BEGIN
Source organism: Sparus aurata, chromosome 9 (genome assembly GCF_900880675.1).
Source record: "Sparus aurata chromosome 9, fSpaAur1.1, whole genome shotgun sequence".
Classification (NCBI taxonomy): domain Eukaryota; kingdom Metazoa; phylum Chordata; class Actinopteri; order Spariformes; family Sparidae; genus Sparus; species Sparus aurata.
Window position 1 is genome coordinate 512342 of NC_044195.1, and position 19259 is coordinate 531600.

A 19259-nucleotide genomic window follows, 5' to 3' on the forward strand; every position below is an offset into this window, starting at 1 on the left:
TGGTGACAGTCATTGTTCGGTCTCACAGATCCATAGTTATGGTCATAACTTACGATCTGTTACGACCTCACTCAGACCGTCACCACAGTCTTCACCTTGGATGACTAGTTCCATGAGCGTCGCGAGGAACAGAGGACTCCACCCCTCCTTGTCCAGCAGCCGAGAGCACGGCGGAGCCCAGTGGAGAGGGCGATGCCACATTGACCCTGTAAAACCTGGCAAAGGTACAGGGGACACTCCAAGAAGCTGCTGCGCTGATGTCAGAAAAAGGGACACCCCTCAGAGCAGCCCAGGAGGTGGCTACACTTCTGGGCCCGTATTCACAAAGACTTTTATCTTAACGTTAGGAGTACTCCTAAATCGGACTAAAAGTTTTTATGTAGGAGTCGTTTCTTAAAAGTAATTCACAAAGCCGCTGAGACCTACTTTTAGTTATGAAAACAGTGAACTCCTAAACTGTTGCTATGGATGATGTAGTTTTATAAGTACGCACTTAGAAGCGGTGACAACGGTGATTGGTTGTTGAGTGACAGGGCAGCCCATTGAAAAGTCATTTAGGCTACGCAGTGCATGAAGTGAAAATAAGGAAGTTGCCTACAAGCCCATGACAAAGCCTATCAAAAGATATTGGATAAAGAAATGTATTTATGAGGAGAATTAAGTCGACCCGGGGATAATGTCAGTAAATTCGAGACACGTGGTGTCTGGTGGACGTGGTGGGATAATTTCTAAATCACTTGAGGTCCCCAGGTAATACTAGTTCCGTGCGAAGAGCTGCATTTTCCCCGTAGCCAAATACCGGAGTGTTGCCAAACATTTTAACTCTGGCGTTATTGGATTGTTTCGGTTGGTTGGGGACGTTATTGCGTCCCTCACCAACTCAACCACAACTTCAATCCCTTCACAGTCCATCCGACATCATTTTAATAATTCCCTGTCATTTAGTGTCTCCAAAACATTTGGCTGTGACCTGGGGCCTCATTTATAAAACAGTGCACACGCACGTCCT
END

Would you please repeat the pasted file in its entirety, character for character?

Source organism: Sparus aurata, chromosome 9 (genome assembly GCF_900880675.1).
Source record: "Sparus aurata chromosome 9, fSpaAur1.1, whole genome shotgun sequence".
Classification (NCBI taxonomy): domain Eukaryota; kingdom Metazoa; phylum Chordata; class Actinopteri; order Spariformes; family Sparidae; genus Sparus; species Sparus aurata.
Window position 1 is genome coordinate 512342 of NC_044195.1, and position 19259 is coordinate 531600.

A 19259-nucleotide genomic window follows, 5' to 3' on the forward strand; every position below is an offset into this window, starting at 1 on the left:
TGGTGACAGTCATTGTTCGGTCTCACAGATCCATAGTTATGGTCATAACTTACGATCTGTTACGACCTCACTCAGACCGTCACCACAGTCTTCACCTTGGATGACTAGTTCCATGAGCGTCGCGAGGAACAGAGGACTCCACCCCTCCTTGTCCAGCAGCCGAGAGCACGGCGGAGCCCAGTGGAGAGGGCGATGCCACATTGACCCTGTAAAACCTGGCAAAGGTACAGGGGACACTCCAAGAAGCTGCTGCGCTGATGTCAGAAAAAGGGACACCCCTCAGAGCAGCCCAGGAGGTGGCTACACTTCTGGGCCCGTATTCACAAAGACTTTTATCTTAACGTTAGGAGTACTCCTAAATCGGACTAAAAGTTTTTATGTAGGAGTCGTTTCTTAAAAGTAATTCACAAAGCCGCTGAGACCTACTTTTAGTTATGAAAACAGTGAACTCCTAAACTGTTGCTATGGATGATGTAGTTTTATAAGTACGCACTTAGAAGCGGTGACAACGGTGATTGGTTGTTGAGTGACAGGGCAGCCCATTGAAAAGTCATTTAGGCTACGCAGTGCATGAAGTGAAAATAAGGAAGTTGCCTACAAGCCCATGACAAAGCCTATCAAAAGATATTGGATAAAGAAATGTATTTATGAGGAGAATTAAGTCGACCCGGGGATAATGTCAGTAAATTCGAGACACGTGGTGTCTGGTGGACGTGGTGGGATAATTTCTAAATCACTTGAGGTCCCCAGGTAATACTAGTTCCGTGCGAAGAGCTGCATTTTCCCCGTAGCCAAATACCGGAGTGTTGCCAAACATTTTAACTCTGGCGTTATTGGATTGTTTCGGTTGGTTGGGGACGTTATTGCGTCCCTCACCAACTCAACCACAACTTCAATCCCTTCACAGTCCATCCGACATCATTTTAATAATTCCCTGTCATTTAGTGTCTCCAAAACATTTGGCTGTGACCTGGGGCCTCATTTATAAAACAGTGCACACGCACGTCCT